Redemption Stories

Soul at Sea (prints available here)
I didn't know that stillbirth still happened in the western world until it happened to me.  Thirty-one weeks of pregnancy and all the evidence I had for my daughter's life were a few precious items and the yawning ache in my soul that still throbs, two and more years later now. 

After we returned home from the hospital, empty armed, I was brokenhearted but determined.  Determined to grieve well, to to feel it all, to let God use it.  And I did, and he did, I guess.  I don't know, really, who did what, only that I showed up to the pain, to the searing of reality.  And it changed me – and it changes me.

In the church, we like to talk a good line about redemption.  And that's not necessarily a bad thing.  Jesus is redemption with skin on, after all.  But we – especially we here in the first world – like our redemption to be neat, tidy.  We often want to come in on the after of redemption; not the before, and certainly not the during
It's odd to me, that we have become so ill-used to mess.  Jesus' life is anything but orderly and expected.  He went to the wilderness, willingly and often.  I don't think you can go there and come back anything but unkempt, with tossed-about hair and a strange new light in your eye.  I wonder if it's the desert that gave Jesus the courage to live and die and live again as he did.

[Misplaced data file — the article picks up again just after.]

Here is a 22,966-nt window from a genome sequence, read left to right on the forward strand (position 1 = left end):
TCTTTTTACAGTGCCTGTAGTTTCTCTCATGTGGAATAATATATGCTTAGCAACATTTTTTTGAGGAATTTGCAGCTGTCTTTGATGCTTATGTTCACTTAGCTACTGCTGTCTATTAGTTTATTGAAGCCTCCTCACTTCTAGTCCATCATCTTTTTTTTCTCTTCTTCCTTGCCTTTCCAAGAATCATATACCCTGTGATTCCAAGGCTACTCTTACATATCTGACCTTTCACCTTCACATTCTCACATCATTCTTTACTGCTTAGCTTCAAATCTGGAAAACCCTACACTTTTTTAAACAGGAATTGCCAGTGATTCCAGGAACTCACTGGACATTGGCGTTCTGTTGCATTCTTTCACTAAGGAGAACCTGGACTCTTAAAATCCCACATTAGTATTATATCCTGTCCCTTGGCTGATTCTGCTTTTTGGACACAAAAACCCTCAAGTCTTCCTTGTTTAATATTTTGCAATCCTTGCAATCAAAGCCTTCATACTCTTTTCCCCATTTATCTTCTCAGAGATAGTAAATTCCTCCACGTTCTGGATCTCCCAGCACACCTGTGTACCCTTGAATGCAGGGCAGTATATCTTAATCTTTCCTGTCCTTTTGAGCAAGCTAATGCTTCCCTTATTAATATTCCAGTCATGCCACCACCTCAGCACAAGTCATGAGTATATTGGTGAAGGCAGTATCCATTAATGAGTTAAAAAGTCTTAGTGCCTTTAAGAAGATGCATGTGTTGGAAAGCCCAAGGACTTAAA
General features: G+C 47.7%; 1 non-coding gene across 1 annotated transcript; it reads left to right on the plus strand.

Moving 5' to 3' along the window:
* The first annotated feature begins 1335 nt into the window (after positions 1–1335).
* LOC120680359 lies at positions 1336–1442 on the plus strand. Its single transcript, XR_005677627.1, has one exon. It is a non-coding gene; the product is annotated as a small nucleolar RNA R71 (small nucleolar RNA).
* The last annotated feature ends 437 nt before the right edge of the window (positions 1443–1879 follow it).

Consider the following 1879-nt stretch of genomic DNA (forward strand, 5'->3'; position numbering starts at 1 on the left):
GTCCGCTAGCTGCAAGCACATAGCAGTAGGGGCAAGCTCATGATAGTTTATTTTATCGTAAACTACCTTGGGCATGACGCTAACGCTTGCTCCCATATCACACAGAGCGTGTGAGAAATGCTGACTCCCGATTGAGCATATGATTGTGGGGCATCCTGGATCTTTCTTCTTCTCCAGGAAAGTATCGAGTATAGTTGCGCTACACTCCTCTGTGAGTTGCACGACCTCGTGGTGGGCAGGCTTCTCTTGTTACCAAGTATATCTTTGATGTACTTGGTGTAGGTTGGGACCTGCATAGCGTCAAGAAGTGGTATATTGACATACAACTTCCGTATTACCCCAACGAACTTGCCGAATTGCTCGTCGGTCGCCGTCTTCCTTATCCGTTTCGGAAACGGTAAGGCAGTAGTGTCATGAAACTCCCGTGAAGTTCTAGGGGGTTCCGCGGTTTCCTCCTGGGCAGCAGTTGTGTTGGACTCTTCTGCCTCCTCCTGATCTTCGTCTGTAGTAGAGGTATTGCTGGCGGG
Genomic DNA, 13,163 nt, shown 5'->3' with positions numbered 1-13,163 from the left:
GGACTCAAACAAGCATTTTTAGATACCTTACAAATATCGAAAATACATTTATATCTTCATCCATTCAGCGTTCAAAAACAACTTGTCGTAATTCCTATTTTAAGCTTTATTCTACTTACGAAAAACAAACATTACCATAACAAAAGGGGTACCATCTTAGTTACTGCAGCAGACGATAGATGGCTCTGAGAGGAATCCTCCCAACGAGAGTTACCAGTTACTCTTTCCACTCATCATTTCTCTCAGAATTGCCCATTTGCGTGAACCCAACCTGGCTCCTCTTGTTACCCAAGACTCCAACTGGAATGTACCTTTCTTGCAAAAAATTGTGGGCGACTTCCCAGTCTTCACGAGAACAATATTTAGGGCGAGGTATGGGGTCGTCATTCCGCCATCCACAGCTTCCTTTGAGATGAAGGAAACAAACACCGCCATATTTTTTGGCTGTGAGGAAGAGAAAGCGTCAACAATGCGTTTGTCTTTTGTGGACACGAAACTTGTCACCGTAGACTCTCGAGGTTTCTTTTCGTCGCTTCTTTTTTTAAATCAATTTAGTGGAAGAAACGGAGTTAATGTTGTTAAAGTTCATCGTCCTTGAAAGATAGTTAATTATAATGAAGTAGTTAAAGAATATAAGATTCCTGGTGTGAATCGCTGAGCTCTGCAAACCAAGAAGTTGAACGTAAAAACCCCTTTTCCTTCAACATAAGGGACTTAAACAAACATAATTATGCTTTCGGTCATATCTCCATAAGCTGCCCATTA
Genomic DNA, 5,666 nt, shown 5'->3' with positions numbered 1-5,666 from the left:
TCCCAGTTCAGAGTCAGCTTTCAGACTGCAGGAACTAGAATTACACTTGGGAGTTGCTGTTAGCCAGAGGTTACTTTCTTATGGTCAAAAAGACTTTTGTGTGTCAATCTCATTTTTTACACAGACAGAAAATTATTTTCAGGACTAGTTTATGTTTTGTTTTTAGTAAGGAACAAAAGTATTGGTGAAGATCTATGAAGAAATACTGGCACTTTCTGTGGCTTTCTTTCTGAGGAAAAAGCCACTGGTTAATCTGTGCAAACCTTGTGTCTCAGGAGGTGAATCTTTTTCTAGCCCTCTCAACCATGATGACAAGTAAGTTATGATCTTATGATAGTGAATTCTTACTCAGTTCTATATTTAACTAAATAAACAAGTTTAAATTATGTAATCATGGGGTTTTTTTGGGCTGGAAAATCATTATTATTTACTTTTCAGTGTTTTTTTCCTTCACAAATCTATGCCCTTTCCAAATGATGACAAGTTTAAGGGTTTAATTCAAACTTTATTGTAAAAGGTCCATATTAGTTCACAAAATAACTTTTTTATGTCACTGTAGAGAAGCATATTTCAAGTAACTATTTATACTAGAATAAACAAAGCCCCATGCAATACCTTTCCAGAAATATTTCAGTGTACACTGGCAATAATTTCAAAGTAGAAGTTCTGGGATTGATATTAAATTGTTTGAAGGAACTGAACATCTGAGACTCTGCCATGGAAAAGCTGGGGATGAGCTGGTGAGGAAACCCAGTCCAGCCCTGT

After my Eve girl died within my body,  after my first pregnancy ended in birthing a dead body, I tried so hard to be the after of redemption, even while I accepted that grief was unpredictable and long.  I thought that if I could be – or really, act – faithful enough, Eve's death would be somehow worth it, redeemed. 

Perhaps it inspires you that I could birth my dead daughter and still profess to love the God that didn't save her.  If it does, I am truly glad.  May he lead you ever deeper through my attempts.

 But it didn't work for me. . . .

Today I'm writing  over at the lovely Crystal Neubauer's blog for her redemption series!

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